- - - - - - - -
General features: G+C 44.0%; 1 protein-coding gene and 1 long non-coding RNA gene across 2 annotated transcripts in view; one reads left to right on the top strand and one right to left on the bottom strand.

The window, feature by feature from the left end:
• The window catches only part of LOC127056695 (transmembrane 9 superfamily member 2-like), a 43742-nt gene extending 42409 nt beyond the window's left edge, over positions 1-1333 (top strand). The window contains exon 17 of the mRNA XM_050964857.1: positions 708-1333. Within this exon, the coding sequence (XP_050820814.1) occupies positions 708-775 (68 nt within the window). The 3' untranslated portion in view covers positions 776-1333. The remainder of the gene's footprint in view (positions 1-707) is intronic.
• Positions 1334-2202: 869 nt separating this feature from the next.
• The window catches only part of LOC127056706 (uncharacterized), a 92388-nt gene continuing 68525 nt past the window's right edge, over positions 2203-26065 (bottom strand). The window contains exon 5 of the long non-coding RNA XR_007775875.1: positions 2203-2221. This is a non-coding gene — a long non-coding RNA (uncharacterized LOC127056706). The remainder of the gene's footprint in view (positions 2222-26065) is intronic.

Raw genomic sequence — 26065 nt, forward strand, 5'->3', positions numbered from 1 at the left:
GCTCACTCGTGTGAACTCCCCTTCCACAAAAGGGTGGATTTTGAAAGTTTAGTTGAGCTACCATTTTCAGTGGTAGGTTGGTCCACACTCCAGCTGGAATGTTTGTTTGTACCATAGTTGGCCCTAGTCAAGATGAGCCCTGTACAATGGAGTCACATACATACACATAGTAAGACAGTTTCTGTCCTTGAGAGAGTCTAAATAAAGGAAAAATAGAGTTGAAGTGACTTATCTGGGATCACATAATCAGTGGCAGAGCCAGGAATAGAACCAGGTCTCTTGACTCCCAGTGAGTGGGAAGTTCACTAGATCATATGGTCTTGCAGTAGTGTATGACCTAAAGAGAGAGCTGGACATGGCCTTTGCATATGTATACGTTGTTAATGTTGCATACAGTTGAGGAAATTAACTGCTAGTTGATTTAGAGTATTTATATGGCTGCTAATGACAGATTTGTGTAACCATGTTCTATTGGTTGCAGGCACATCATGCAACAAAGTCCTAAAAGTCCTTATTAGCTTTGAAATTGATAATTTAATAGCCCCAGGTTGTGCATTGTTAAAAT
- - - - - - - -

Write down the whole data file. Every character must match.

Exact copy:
General features: G+C 44.0%; 1 protein-coding gene and 1 long non-coding RNA gene across 2 annotated transcripts in view; one reads left to right on the top strand and one right to left on the bottom strand.

The window, feature by feature from the left end:
• The window catches only part of LOC127056695 (transmembrane 9 superfamily member 2-like), a 43742-nt gene extending 42409 nt beyond the window's left edge, over positions 1-1333 (top strand). The window contains exon 17 of the mRNA XM_050964857.1: positions 708-1333. Within this exon, the coding sequence (XP_050820814.1) occupies positions 708-775 (68 nt within the window). The 3' untranslated portion in view covers positions 776-1333. The remainder of the gene's footprint in view (positions 1-707) is intronic.
• Positions 1334-2202: 869 nt separating this feature from the next.
• The window catches only part of LOC127056706 (uncharacterized), a 92388-nt gene continuing 68525 nt past the window's right edge, over positions 2203-26065 (bottom strand). The window contains exon 5 of the long non-coding RNA XR_007775875.1: positions 2203-2221. This is a non-coding gene — a long non-coding RNA (uncharacterized LOC127056706). The remainder of the gene's footprint in view (positions 2222-26065) is intronic.

Raw genomic sequence — 26065 nt, forward strand, 5'->3', positions numbered from 1 at the left:
GCTCACTCGTGTGAACTCCCCTTCCACAAAAGGGTGGATTTTGAAAGTTTAGTTGAGCTACCATTTTCAGTGGTAGGTTGGTCCACACTCCAGCTGGAATGTTTGTTTGTACCATAGTTGGCCCTAGTCAAGATGAGCCCTGTACAATGGAGTCACATACATACACATAGTAAGACAGTTTCTGTCCTTGAGAGAGTCTAAATAAAGGAAAAATAGAGTTGAAGTGACTTATCTGGGATCACATAATCAGTGGCAGAGCCAGGAATAGAACCAGGTCTCTTGACTCCCAGTGAGTGGGAAGTTCACTAGATCATATGGTCTTGCAGTAGTGTATGACCTAAAGAGAGAGCTGGACATGGCCTTTGCATATGTATACGTTGTTAATGTTGCATACAGTTGAGGAAATTAACTGCTAGTTGATTTAGAGTATTTATATGGCTGCTAATGACAGATTTGTGTAACCATGTTCTATTGGTTGCAGGCACATCATGCAACAAAGTCCTAAAAGTCCTTATTAGCTTTGAAATTGATAATTTAATAGCCCCAGGTTGTGCATTGTTAAAAT